The average rent for a one-bedroom apartment in St. Petersburg is currently about $1,600. That’s roughly 19% higher than it was a year ago, according to Zumper, when rent prices were already on the rise. For homebuyers, it’s not any better.
Wages, on the other hand, haven’t kept up. According to the Tampa Bay Times, Tampa Bay homes in the first quarter of 2022 sold for 6.4 times the average income of a first-time homebuyer. Florida’s minimum wage currently rests at $10 an hour for non-tipped employees. And that’s not enough to cover the cost of an apartment pretty much anywhere.
Belcastro said that his landlord dropped the rent hike on him during finals week, of all times, this past semester. “I have, like, 180 final projects to read and grade, and do presentations and all this other stuff. And this whole time I’m wondering, like, am I gonna have a roof over my head?”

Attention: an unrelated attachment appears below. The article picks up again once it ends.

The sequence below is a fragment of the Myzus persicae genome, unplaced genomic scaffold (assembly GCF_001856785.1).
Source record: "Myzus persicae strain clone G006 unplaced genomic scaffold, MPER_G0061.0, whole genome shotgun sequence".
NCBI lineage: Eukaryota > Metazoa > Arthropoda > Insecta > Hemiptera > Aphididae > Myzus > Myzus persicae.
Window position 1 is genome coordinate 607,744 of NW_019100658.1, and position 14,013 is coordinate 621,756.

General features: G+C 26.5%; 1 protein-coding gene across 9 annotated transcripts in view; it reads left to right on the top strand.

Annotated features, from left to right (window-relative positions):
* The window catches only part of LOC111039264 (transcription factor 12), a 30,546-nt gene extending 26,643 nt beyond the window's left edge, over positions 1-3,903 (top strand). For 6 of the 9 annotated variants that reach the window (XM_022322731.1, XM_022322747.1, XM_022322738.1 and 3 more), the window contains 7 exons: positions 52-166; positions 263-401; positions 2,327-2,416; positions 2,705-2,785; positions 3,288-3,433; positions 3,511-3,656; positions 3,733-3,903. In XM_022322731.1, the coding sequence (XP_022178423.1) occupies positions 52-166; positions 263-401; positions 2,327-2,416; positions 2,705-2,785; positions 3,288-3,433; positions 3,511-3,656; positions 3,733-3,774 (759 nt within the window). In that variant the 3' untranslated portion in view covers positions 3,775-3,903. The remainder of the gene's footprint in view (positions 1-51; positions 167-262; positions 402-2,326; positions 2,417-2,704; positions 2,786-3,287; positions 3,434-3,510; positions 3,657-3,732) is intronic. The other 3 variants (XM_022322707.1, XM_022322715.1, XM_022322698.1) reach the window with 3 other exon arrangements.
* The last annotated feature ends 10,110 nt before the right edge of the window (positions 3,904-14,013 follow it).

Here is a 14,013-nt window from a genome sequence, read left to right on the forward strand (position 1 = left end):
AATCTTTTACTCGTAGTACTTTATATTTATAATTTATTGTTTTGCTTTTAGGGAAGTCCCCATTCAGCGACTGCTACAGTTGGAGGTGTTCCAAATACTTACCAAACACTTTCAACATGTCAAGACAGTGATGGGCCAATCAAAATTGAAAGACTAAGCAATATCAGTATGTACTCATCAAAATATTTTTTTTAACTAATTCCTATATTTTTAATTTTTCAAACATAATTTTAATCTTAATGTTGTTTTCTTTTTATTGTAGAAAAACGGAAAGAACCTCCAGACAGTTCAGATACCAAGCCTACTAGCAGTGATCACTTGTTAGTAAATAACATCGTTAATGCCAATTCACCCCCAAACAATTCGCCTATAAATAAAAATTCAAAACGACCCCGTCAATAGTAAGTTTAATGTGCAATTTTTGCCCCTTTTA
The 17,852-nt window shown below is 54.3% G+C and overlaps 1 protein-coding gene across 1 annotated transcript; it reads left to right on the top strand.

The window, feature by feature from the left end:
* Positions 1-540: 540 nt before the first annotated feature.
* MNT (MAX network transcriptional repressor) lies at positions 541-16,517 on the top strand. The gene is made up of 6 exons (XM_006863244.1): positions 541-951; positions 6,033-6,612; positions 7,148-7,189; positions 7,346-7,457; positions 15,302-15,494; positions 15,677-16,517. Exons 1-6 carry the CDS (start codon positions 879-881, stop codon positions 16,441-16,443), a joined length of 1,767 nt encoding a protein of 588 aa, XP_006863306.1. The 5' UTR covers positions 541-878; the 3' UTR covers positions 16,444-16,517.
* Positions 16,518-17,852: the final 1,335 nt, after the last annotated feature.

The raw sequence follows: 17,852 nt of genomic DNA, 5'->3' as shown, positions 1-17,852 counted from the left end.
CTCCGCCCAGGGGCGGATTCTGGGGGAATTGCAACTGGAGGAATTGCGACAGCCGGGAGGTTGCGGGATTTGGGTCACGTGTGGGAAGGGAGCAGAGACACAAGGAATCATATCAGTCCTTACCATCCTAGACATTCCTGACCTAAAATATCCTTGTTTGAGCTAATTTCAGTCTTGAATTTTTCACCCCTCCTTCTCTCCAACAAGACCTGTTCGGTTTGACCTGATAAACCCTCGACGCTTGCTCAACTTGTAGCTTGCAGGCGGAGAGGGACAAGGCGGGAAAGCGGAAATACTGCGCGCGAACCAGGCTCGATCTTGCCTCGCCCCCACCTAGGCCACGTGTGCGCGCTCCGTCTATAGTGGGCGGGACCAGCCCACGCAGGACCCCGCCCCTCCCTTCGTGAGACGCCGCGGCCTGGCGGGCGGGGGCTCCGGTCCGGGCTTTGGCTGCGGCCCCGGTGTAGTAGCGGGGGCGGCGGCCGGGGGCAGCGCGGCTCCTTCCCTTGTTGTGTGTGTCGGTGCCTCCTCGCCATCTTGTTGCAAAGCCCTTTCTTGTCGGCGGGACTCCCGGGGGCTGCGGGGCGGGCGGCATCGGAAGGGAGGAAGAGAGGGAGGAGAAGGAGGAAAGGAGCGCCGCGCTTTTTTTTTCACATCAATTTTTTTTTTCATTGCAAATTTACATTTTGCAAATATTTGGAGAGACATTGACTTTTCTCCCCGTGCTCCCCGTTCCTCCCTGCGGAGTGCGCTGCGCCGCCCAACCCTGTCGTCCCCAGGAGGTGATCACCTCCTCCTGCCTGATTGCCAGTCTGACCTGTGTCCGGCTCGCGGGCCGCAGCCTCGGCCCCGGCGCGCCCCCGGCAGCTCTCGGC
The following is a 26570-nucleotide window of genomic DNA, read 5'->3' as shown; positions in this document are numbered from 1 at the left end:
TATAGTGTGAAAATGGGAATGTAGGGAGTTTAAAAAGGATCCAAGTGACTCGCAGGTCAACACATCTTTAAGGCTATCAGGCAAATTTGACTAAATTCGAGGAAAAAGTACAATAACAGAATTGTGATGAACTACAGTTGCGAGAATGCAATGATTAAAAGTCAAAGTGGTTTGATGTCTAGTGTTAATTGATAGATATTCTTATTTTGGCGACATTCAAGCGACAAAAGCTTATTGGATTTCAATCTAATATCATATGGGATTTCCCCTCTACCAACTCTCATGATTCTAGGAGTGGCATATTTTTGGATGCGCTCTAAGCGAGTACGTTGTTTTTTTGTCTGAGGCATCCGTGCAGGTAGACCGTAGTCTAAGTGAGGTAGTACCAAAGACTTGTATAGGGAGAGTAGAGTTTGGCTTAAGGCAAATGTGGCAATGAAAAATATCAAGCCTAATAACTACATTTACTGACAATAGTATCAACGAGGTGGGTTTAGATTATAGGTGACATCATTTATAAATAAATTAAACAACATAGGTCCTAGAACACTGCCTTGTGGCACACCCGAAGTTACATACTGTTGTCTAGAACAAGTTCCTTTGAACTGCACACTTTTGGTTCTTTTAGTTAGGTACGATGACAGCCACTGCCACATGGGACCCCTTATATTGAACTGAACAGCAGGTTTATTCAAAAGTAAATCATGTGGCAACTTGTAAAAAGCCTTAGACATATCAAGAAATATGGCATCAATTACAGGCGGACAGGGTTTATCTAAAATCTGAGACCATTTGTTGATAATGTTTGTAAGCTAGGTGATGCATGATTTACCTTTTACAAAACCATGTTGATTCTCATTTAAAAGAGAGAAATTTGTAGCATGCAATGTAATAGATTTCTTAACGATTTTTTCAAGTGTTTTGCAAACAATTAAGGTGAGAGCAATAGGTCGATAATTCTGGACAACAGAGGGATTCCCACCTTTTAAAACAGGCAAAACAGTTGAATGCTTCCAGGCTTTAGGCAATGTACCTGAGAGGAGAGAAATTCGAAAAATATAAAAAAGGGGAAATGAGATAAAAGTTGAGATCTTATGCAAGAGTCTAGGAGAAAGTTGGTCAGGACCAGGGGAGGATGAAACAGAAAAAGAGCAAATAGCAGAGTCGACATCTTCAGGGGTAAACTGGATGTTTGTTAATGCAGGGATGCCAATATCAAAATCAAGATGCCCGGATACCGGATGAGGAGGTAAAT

According to the St. Petersburg nonprofit, Gulf Coast Legal Services, there are currently no restrictions in the city on how much a landlord can increase a tenant’s rent. But there is a way to do so.
Attempts to limit or prevent astronomical rent increases have materialized elsewhere in the United States, in the form of rent control. That kind of measure is difficult to implement in Florida because of state preemption laws. But it is possible for cities and counties in Florida to implement, and the idea has support among some Democratic lawmakers.